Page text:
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The Waiting Game

Britishisms have been somewhat of a novelty to me. Not to disrespect British folk or their culture, but the things they choose to say as a matter of idiomaticism over pragmatism has been mostly bewildering. I’m not talking about throwing Us into words haphazardly or inscrutably preferring “cheque” to “check” (I actually prefer “theatre” to “theater”). Instead, I mean words and phrases that only make sense colloquially. Being a Texan and having grown up around those that use “fixin’” to not mean “repair,” I’m fine with that practice. I take issue with that fact that most of the local flavor from the kingdom often makes its way into journalism, frequently defeating the actual meaning of these words.

Blower. Mush. You know, zebra crossing. These already have predefined meanings that have been misappropriated for not just British life but also professional English writing.

There are instance, however, of when they opt for a more discrete word selection. “Telephone kiosk” is much more apt than “payphone,” for example, as just about every phone and every call is being paid for by somebody.

One such boundlessly accurate word that I can’t wait until all English speakers adopt is “queue” instead of “line.” Lines must be disambiguated from meaning mere squiggles to mean an orderly waiting procession whereas queue means exactly what it means: a line or sequence of people or vehicles awaiting their turn to be attended to or to proceed. Bam. No confusion.

So it’s no wonder that when industry folk talk about the psychology behind waiting in lines, they refer to it as the “queueing experience” (academics also refer to the mathematics behind lines as “queueing theory“). The preeminent corporate scholar is Disney. They’ve mastered the queues you go through as you bandy about their parks. For example: they twist and turn the cordoned off queue areas so that you have more to walk and thus less time standing idly, judging how much further you have to wait (the serpentine action also hides the true length of lines).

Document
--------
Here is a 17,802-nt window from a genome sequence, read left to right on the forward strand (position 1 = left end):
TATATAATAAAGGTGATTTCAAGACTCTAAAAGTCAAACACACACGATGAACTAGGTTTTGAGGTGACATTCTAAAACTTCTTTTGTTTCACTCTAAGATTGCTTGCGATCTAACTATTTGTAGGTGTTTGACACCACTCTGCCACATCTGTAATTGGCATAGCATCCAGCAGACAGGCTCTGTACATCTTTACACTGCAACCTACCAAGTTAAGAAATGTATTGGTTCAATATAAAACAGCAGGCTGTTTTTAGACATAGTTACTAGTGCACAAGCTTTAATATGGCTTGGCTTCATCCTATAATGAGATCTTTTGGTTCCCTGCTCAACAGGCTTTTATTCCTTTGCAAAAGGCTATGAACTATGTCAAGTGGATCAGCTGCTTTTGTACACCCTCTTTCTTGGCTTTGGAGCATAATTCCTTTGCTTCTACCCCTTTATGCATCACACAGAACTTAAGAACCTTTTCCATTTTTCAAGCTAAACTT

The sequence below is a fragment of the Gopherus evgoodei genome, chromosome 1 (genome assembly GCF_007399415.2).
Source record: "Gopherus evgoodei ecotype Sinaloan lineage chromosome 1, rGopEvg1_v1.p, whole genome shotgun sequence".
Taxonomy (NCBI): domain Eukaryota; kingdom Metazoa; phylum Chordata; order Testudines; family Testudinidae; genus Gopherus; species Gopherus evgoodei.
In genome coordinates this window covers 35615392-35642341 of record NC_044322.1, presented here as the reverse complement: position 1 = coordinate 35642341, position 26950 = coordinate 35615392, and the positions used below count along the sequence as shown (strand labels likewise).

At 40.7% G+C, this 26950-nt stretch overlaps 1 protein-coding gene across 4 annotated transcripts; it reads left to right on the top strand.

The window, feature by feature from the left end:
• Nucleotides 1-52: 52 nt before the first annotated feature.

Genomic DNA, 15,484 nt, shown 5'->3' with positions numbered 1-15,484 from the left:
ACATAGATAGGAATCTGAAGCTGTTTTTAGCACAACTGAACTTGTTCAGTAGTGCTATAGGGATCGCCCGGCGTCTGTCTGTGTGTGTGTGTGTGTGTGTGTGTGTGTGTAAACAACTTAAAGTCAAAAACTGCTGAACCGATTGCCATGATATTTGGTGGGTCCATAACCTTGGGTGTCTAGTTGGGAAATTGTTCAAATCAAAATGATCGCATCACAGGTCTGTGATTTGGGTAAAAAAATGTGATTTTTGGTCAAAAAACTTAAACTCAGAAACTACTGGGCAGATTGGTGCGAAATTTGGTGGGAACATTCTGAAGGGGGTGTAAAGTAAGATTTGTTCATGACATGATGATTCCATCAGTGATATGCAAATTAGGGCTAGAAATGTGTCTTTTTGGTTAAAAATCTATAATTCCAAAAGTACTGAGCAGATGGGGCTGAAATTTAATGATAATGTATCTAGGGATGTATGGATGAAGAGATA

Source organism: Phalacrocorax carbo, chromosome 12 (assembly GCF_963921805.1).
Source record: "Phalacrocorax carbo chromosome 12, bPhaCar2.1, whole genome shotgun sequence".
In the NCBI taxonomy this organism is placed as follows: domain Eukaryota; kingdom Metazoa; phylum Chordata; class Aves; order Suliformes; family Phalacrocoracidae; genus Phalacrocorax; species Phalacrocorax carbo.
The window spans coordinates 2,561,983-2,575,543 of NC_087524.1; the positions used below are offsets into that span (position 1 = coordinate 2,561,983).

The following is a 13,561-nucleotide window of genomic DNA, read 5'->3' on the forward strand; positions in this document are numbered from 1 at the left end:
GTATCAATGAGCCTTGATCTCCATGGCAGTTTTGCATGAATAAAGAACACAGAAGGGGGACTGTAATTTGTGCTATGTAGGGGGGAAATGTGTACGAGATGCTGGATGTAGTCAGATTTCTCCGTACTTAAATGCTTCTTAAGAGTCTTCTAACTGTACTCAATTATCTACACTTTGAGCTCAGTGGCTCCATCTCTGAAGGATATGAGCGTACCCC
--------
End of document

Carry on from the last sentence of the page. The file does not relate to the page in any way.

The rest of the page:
It’s the same psychology applied to airports. Namely, a Houston airport a few years ago fixed the amount of customer complaints about baggage claim waits by simply putting as much distance between arrival gates and the carousels. This resulted in a 600% increase in total waiting time but also a 100% decrease in complaints.

This is referred to as occupied time versus unoccupied time. Occupied time is the time spent doing something else, distracting you from the wait, such as when you look at the mirrors (purposefully placed, mind you) around an elevator. Unoccupied time is the same amount of time but spent looking at the floor so you don’t have to make eye contact with other elevator riders. One feels like waiting while the other feels like a few seconds checking to make sure your hair is still perfectly coiffed.

And it’s something similarly applied to video games. Most memorably, I think, is when you install Metal Gear Solid 4: Guns of the Patriots to your PS3. Each time you live through the ordeal, you are treated to an extended, somewhat intimate scene of Snake smoking. Like, a cigarette. He just sits there, puffing on his stogie, and you watch him. It’s not entirely too complex, but it represents the most basic of queue experience psychology applied to video games. When you rotate the models in The Elder Scrolls V: Skyrim or play those dumb little Breakout clones while your Flash game loads, you are experiencing occupied versus unoccupied time psychology being applied to your supple, malleable brain.